Another who I think might is already a well known name in the NFL. Well half of it anyway. Trevon Diggs from Alabama is the younger brother of Stefon Diggs and, as you may expect with that sort of lineage, is an ex-wideout and kick returner who has incredible hands and ball locating abilities.

He had three interceptions for Alabama last year and probably could have doubled that tally such is his ability to get his hands to the ball, even against the best of receivers.

He’s definitely an out and out cover guy and will happily blanket a receiver all game or sit on one side and defend his territory – both of which he did several times last year. Add in that kick-returner heritage and he brings added value to teams likely wanting to pack their roster with flexibility for extended seasons so will almost certainly be high on the list for a number of teams.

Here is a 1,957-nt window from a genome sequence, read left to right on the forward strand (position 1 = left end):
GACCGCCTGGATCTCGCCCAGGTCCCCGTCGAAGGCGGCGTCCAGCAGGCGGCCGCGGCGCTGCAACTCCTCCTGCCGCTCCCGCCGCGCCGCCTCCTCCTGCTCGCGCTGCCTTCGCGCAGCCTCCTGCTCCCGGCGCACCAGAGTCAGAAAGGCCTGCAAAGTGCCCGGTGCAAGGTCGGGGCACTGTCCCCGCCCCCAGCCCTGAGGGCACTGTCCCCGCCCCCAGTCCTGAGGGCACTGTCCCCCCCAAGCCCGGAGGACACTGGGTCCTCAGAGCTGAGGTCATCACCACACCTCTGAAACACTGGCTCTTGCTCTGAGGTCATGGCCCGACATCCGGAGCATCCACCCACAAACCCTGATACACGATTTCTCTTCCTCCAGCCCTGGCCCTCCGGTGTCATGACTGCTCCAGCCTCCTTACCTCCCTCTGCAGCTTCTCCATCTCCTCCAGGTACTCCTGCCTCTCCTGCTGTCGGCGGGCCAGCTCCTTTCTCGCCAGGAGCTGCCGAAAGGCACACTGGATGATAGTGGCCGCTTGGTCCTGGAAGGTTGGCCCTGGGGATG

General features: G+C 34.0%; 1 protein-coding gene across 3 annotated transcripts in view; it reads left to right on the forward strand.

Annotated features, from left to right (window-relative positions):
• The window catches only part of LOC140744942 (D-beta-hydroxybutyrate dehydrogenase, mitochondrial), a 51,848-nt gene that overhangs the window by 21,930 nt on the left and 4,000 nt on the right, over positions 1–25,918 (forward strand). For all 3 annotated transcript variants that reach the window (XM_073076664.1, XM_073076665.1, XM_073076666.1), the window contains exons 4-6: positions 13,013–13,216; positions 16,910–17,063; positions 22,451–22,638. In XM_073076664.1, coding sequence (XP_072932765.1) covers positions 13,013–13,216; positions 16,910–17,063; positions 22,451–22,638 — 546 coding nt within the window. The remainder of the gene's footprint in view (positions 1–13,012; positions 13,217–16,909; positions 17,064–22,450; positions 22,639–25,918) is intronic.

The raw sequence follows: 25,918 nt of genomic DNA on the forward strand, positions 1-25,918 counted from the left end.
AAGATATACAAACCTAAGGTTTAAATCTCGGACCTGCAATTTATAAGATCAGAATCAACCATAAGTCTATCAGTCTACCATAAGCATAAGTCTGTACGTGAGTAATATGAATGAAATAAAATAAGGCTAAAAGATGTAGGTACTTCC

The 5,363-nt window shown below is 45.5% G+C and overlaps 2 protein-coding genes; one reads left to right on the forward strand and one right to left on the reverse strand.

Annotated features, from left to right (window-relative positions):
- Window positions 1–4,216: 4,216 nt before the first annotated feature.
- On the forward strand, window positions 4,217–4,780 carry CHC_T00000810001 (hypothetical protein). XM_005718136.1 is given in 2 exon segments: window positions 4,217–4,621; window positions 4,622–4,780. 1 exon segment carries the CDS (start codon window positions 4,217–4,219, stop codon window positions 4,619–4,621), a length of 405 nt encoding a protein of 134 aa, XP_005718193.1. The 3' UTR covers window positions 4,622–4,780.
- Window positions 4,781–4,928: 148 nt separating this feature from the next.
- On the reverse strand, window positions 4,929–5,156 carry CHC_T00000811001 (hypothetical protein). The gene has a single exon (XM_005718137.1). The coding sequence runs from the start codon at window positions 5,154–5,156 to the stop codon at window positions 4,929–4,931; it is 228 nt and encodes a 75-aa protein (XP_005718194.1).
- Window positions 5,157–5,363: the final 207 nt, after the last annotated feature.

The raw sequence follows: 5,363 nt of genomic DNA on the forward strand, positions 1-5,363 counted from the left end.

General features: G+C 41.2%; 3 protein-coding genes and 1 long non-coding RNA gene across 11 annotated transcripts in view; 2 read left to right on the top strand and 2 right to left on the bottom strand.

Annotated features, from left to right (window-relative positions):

Someone who will be a bit more chalk and cheese for teams I think is Kristian Fulton from LSU. He had a solid combine and a solid 2019 season plagued by injury, but some will likely be put off by his inconsistency and lack of dominance in 50/50 situations sometimes.

He reminds me a lot in that regard of another former LSU corner – Greedy Williams. My concern with him coming in to last year’s draft was his ability to go missing in games and I think, maybe to a lesser extent, there is the same concern here. Like Greedy though, Fulton is really good when he is “on”. You don’t have the most forced incompletions of anyone in the class by luck.

Others I wouldn’t be surprised to see go Day 1:

AJ Terrell out of Clemson. Didn’t finish his season too well against LSU, but then no one really dominates against that offense! Works hard every play and is disciplined in his approach. Doesn’t seem to go off script like some corners and, as a result, rarely gives up the big one. He’ll be a head down, just work kind of corner rather than Mr Razzamatazz, but he’ll be a solid option for a number of teams looking to lock up one side of the field I think, particularly with his coverage abilities irrespective of scheme.